Almost two years ago, actor Austen Jaye was scrolling through his Twitter timeline and his friend, writer and digital content creator Issa Rae, posted an article that posed the question: “Will Hollywood Allow Blacks To Make Love On The Big Screen?” The story featured a photo of Hollywood greats Harry Belafonte and the late Dorothy Dandridge from the iconic film “Carmen Jones” and that visual sparked curiosity in Jaye.
“While the subject of the article grabbed my attention, I was even more interested in why we never hear about Mr. Belafonte. We mostly hear about Sidney Poitier. So I started researching Harry Belafonte because I was curious about his story. I felt he was forgotten,” he told AlwaysAList.com.
The 31-year-old actor admits that while he was aware that Belafonte had a career in entertainment—”I knew he recorded ‘The Banana Boat Song’ with the ‘Day-O’ chorus in the movie ‘Beetle Juice!”—like many of his millennial peers, he no knowledge of the depth of Belafonte’s storied journey.
“That’s part of why I felt the need to create this show,” he admitted. “Harry Belafonte definitely isn’t part of my generation and so I had never heard his story. Most conversations I have about Mr. Belafonte, I have to ask if they even know about him or who he even is. This play will enlighten a new generation because I believe he deserves more.”
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It was July of 2014 and the Los Angeles-born talent found himself immersed in research and earnestly exploring Belafonte’s life, which includes his work as a civil rights activist and humanitarian.
“My friends tend to call me the king of research and that absolutely kicked in once I decided to find out more about this great man,” he laughed. “I ran across the 2011 documentary ‘Harry Belafonte: Sing Your Song;’ along with his memoir, ‘My Song: A Memoir of Art, Race, and Defiance.’ I wondered why no one had done a movie on him like ‘Ray.'”
Inspired by the journey of Belafonte—a Caribbean-American pop star turned Hollywood leading man and then advocate for the anti-apartheid movement before becoming a UNICEF Goodwill Ambassador—Jaye got with his writing partner, director Aaron Braxton and the two began crafting a one-man show about the 89-year-old living legend.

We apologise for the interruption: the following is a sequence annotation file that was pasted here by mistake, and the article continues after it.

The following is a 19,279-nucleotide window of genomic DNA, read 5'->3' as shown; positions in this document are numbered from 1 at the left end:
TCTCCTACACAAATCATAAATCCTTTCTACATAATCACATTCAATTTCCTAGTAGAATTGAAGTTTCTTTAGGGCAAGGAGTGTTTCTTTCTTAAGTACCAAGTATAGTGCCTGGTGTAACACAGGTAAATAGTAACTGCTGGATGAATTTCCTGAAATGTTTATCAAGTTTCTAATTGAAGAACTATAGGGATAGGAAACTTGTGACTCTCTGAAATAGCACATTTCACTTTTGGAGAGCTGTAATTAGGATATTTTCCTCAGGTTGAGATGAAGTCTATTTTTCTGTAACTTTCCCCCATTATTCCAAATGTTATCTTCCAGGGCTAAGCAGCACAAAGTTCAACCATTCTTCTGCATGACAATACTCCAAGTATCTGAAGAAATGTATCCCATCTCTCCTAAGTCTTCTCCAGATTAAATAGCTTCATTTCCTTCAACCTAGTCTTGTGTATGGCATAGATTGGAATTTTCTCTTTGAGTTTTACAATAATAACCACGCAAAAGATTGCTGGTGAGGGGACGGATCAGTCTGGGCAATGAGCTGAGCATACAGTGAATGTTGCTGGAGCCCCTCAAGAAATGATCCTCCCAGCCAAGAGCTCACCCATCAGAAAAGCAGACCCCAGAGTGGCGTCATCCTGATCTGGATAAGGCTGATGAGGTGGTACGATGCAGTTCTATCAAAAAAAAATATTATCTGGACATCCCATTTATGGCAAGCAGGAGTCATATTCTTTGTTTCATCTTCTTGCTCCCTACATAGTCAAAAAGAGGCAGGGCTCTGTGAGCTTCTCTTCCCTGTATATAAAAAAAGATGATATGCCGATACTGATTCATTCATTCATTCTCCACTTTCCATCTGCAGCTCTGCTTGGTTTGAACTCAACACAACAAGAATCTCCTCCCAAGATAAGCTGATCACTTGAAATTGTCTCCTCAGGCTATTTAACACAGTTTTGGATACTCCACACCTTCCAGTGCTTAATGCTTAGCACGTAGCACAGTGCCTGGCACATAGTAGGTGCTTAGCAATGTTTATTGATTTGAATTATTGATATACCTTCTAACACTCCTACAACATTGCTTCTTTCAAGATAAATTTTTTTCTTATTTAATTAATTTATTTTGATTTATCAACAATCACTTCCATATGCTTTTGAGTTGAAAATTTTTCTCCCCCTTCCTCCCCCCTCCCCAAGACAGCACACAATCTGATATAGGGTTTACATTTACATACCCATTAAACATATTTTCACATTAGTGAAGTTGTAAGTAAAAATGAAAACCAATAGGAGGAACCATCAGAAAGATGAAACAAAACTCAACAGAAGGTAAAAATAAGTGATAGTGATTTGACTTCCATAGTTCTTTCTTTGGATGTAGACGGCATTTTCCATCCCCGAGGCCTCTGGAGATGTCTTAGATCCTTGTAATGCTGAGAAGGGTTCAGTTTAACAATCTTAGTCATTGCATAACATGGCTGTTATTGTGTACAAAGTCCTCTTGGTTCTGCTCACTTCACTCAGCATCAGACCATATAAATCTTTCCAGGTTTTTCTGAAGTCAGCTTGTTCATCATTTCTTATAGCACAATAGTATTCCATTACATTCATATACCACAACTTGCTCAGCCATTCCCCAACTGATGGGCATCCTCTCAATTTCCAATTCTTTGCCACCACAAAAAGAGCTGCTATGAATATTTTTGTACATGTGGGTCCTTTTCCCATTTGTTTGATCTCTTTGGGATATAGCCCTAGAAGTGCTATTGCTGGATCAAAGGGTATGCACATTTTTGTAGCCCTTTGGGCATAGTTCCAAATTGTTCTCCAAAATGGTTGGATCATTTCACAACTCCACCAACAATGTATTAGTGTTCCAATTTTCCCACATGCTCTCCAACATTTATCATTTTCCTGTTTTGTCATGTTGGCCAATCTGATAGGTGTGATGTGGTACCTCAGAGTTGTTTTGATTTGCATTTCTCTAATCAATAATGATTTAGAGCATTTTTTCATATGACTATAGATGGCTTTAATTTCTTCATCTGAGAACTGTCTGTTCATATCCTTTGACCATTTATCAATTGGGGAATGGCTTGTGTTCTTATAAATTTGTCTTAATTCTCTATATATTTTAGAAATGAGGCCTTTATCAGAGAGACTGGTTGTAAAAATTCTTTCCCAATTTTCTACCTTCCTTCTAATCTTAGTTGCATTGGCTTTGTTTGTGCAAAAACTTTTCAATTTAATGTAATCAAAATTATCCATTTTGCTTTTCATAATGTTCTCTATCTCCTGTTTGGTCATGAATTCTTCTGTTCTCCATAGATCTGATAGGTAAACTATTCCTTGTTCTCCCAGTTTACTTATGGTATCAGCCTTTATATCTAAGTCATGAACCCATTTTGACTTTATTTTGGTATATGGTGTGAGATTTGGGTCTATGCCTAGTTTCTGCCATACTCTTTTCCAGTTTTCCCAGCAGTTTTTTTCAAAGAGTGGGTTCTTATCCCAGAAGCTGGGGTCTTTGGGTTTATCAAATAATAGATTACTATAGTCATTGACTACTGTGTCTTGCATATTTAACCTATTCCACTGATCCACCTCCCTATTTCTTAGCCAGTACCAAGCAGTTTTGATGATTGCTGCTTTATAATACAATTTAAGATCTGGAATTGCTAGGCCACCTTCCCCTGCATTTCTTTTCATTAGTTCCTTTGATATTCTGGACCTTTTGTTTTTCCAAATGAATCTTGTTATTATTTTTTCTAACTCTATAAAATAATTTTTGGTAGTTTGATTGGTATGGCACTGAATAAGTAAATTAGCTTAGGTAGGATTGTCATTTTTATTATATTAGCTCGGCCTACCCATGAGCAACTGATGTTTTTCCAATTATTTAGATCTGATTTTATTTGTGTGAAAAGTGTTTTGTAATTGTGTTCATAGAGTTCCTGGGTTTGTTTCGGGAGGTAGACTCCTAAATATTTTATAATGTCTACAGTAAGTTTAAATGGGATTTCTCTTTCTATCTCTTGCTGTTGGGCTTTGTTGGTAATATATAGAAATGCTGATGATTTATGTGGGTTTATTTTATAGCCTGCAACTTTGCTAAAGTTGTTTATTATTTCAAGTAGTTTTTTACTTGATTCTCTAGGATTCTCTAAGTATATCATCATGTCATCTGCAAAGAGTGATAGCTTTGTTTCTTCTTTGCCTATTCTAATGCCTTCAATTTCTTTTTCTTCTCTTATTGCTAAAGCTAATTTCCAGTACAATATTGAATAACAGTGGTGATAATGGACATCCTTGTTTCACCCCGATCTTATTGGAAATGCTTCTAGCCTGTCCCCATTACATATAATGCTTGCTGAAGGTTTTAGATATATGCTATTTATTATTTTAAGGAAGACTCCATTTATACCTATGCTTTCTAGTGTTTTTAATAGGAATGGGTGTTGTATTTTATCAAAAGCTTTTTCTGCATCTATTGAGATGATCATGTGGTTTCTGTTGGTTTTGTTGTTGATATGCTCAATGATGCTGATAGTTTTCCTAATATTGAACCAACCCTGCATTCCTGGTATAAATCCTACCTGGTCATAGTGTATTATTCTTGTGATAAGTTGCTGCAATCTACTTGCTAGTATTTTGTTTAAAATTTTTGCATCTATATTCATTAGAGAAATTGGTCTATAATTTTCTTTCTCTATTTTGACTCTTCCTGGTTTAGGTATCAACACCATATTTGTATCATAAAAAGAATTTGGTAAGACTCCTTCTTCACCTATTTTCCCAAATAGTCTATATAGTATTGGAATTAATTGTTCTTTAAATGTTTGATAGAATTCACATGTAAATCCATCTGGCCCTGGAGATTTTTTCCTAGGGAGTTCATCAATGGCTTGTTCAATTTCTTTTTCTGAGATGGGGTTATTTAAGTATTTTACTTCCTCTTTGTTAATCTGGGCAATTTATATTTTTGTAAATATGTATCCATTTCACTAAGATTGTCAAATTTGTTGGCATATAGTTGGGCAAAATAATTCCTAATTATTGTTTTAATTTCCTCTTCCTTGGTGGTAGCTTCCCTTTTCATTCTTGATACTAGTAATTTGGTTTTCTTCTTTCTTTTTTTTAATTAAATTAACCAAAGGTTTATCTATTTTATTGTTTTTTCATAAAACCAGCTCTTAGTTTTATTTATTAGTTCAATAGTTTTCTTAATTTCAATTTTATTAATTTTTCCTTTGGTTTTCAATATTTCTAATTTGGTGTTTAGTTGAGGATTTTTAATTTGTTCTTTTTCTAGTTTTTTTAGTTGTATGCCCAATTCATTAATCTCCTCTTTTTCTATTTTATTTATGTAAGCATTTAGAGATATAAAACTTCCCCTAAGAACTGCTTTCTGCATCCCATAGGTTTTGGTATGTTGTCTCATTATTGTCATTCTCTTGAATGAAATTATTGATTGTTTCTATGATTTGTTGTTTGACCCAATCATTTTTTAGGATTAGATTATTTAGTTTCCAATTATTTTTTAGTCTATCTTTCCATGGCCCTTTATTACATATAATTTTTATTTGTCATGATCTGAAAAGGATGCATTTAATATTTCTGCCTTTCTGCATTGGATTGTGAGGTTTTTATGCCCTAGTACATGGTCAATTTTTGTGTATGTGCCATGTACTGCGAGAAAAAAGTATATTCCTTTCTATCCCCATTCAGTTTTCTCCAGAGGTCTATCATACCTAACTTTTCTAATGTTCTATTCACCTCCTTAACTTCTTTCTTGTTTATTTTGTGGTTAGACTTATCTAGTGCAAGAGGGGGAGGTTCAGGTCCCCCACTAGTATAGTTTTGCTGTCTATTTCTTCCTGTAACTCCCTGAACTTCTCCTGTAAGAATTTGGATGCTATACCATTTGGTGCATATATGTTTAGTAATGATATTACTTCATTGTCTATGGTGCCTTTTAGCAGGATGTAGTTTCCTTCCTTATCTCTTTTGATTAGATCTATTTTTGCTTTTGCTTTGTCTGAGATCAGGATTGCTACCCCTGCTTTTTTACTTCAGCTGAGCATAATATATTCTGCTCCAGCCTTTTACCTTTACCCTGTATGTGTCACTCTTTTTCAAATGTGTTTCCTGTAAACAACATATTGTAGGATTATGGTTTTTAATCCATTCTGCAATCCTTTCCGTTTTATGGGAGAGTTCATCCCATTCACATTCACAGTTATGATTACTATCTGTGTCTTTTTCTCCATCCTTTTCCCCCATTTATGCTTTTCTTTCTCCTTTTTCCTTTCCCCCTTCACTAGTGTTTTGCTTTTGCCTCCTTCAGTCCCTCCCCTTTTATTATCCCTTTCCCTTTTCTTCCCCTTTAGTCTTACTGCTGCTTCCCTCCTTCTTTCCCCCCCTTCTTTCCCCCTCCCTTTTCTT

“One thing led to another and I found myself creating a solo show out of respect and to pay homage. We created something that is respectful, honest and very true to his life,” said Jaye.
The end result was “Belafonte Unauthorized: A Shared Humanity,” a theater production that opens April 1, 2016 at Moments Playhouse (665 N Heliotrope Dr.) in Los Angeles.
“I want audiences to walk away feeling they can be 100-percent authentic. This show will allow people to feel connected to the ups and downs of an American Hero,” offered Jaye, who bares a striking resemblance to Belafonte.
“I named it ‘A Shared Humanity’ because outside of the material things in life, we all search for the same things emotionally at times,” he continued. “Mr. Belafonte took on the plight of the civil rights movement, but most importantly he fought and still continues to fight for all humanity.”
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In addition to starring in “Belafonte Unauthorized: A Shared Humanity,” Jaye has become a leading man in the digital space, appearing on four Black&Sexy TV web series including “Yellow,” “Roomieloverfriends,” “Hello Cupid” and “Sexless.” The latter three series were picked up as part of a three-show deal with BET and have also aired on the cable network.
“It’s all about visibility and the web has allowed that,” Jaye said about the impact of digital content. “People that didn’t know me before acknowledge my talent now more than ever before. The web helped me gain a few extra viewers and when people rock with you, they will fight for you.”
The actor, who has appeared on TBS’s “Angie Tribeca” and CBS’s “The Bold and the Beautiful,” said there are two series currently on TV that he would love to work on.
“‘The Carmichael Show’ has to be my new favorite show. The writing and subject matter is both brilliant and hilarious. It’s honest and they take major risks to help educate their audience. Definitely a show I’d love to be part of,” he offered, before adding: “And ‘How to Get Away with Murder’ is another one. Who wouldn’t want to work alongside Viola Davis? Her professionalism as an actress and every moment she acts is a true experience. Her vulnerability is second to none. I’d love to have a chance to play a role opposite her.”
For its debut run, “Belafonte Unauthorized: A Shared Humanity” will play 15 shows Friday through Sunday at Moments Playhouse from April 1 to May 1.
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